Of course, now that I’ve gotten all that off my chest, there’s little left to say to the detriment of the game. LSLitLotLL:R did an incredible job faithfully recreating the comedy, style, and atmosphere of the original Land of the Lounge Lizards, probably due to the leadership of the original series creator Al Lowe. The game’s artwork is colorful and sharp, and everything about the game looks fantastic. Fans of the older game and newcomers to the series alike should appreciate all the updated nods to pop culture (such as the “Angry Broads” arcade cabinet), and veterans of the series will notice a huge number of references and nods to other Sierra games and the original Leisure Suit Larry. The animations are often very well done, but they don’t have much to them, some being only a few frames and lacking any and all fluidity. The mouths of speaking characters are very well animated, and the close-ups of the girls’ faces are very detailed and beautiful, but the lip-syncing in the game never even attempts to sync up with the audio. Overall, the polish is amazing when it’s there, but in the few aesthetic areas that LSLitLotLL:R falls short, it’s obvious, and it’s disappointing how close this game was to being visually perfect. The voice acting is superb, however, and the game is sometimes literally laugh-out-loud funny.
All in all, I would definitely recommend Leisure Suit Larry in the Land of the Lounge Lizards: Reloaded to nearly anyone who can appreciate a good (but still awful) joke, but those of you expecting this game to still be as controversial as it was back in the day will be let down. The “risqué” nature goes no further than jokes, themes, and situations, and if this game were aired on Adult Swim, it would be the tamest thing on any given night. LSLitLotLL:R’s strengths lie in its fantastic artwork, its tongue-in-cheek humor, and the nostalgia that it holds for many people. Those of you looking for a good story with character development, however, should look elsewhere – the vast majority of the characters in the game don’t have much to say, and the game’s final girl, the “love of your life” is someone you find in a hot tub during the last few seconds of the game. All things considered, it took me less than three hours to beat this game with a pretty decent score, so the $19.99 price of admission may be a little steep, but if you see it on sale for cheap, go ahead and pick it up. A die-hard fan would appreciate this adaptations much more than a newcomer, but the presentation leaves a bit to be desired. The plot is shallow, the gameplay is boring, but the voice acting, humor, and overall experience may be worth it to some people. I suppose you’d call this a charming little game, if a little full of itself at times.[divider]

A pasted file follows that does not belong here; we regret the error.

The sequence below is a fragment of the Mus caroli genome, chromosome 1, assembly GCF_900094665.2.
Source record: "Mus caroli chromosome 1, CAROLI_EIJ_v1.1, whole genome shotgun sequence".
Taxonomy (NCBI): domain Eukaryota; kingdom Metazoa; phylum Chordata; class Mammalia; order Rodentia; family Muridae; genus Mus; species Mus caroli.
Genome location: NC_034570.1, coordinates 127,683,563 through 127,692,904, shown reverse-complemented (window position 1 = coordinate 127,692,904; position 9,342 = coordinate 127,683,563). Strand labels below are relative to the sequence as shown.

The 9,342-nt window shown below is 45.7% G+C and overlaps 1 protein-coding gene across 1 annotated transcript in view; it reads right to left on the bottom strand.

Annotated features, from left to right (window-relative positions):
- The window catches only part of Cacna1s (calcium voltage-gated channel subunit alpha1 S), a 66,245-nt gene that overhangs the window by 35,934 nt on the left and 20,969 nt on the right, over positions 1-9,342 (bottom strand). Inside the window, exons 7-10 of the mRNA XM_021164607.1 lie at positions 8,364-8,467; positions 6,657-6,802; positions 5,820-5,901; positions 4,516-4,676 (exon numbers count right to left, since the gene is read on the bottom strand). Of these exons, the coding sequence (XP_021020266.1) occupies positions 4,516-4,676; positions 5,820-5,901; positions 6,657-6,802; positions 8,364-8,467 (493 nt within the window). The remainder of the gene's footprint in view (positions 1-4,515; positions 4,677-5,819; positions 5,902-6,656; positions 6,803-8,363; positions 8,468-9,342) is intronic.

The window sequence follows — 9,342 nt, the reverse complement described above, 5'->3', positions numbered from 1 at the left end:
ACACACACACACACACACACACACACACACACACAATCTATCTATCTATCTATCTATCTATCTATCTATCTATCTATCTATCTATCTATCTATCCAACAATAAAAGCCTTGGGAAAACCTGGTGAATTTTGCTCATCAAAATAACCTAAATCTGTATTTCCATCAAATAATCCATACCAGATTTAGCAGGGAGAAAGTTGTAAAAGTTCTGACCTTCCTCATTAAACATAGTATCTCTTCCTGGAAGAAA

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[author image=”http://cliqist.com/wp-content/uploads/2014/01/nathaniel.jpg” ] Nathaniel Liles is a freelance writer, writing major, and indie musician based in Southern Indiana. While procrastinating or avoiding real-world responsibility, Nathaniel enjoys playing rhythm games, action RPGs, and very colorful games with many bright, flashing lights. You can listen to Nathaniel sing songs or download his music for free at http://nathanielliles.bandcamp.com/. [/author]